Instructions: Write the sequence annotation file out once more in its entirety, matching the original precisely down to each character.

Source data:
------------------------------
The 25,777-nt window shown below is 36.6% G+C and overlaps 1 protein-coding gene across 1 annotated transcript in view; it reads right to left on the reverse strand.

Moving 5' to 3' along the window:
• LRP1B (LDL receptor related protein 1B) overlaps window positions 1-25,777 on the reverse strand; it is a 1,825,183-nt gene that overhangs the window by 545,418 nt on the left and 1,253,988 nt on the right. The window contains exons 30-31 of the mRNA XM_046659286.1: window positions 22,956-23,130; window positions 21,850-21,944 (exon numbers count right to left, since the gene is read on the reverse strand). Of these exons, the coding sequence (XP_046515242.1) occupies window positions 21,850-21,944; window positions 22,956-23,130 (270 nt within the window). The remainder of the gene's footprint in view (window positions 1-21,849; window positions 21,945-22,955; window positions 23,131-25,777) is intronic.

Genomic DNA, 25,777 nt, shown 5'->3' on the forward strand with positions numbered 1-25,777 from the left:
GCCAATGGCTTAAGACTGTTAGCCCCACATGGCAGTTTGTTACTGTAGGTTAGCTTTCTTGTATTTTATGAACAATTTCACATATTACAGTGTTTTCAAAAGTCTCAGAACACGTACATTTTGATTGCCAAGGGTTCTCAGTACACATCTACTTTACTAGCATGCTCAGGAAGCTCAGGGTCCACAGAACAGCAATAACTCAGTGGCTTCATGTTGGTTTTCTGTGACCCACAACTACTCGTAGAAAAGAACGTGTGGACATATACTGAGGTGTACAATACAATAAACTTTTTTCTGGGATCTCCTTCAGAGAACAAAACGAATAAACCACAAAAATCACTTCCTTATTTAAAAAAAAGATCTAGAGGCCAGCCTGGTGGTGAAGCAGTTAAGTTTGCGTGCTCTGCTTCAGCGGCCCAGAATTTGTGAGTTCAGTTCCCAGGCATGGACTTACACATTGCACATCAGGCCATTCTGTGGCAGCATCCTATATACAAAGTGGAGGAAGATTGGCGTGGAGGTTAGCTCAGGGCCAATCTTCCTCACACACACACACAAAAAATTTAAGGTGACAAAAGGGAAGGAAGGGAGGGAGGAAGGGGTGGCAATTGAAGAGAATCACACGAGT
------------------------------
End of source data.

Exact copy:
The 25,777-nt window shown below is 36.6% G+C and overlaps 1 protein-coding gene across 1 annotated transcript in view; it reads right to left on the reverse strand.

Moving 5' to 3' along the window:
• LRP1B (LDL receptor related protein 1B) overlaps window positions 1-25,777 on the reverse strand; it is a 1,825,183-nt gene that overhangs the window by 545,418 nt on the left and 1,253,988 nt on the right. The window contains exons 30-31 of the mRNA XM_046659286.1: window positions 22,956-23,130; window positions 21,850-21,944 (exon numbers count right to left, since the gene is read on the reverse strand). Of these exons, the coding sequence (XP_046515242.1) occupies window positions 21,850-21,944; window positions 22,956-23,130 (270 nt within the window). The remainder of the gene's footprint in view (window positions 1-21,849; window positions 21,945-22,955; window positions 23,131-25,777) is intronic.

Genomic DNA, 25,777 nt, shown 5'->3' on the forward strand with positions numbered 1-25,777 from the left:
GCCAATGGCTTAAGACTGTTAGCCCCACATGGCAGTTTGTTACTGTAGGTTAGCTTTCTTGTATTTTATGAACAATTTCACATATTACAGTGTTTTCAAAAGTCTCAGAACACGTACATTTTGATTGCCAAGGGTTCTCAGTACACATCTACTTTACTAGCATGCTCAGGAAGCTCAGGGTCCACAGAACAGCAATAACTCAGTGGCTTCATGTTGGTTTTCTGTGACCCACAACTACTCGTAGAAAAGAACGTGTGGACATATACTGAGGTGTACAATACAATAAACTTTTTTCTGGGATCTCCTTCAGAGAACAAAACGAATAAACCACAAAAATCACTTCCTTATTTAAAAAAAAGATCTAGAGGCCAGCCTGGTGGTGAAGCAGTTAAGTTTGCGTGCTCTGCTTCAGCGGCCCAGAATTTGTGAGTTCAGTTCCCAGGCATGGACTTACACATTGCACATCAGGCCATTCTGTGGCAGCATCCTATATACAAAGTGGAGGAAGATTGGCGTGGAGGTTAGCTCAGGGCCAATCTTCCTCACACACACACACAAAAAATTTAAGGTGACAAAAGGGAAGGAAGGGAGGGAGGAAGGGGTGGCAATTGAAGAGAATCACACGAGT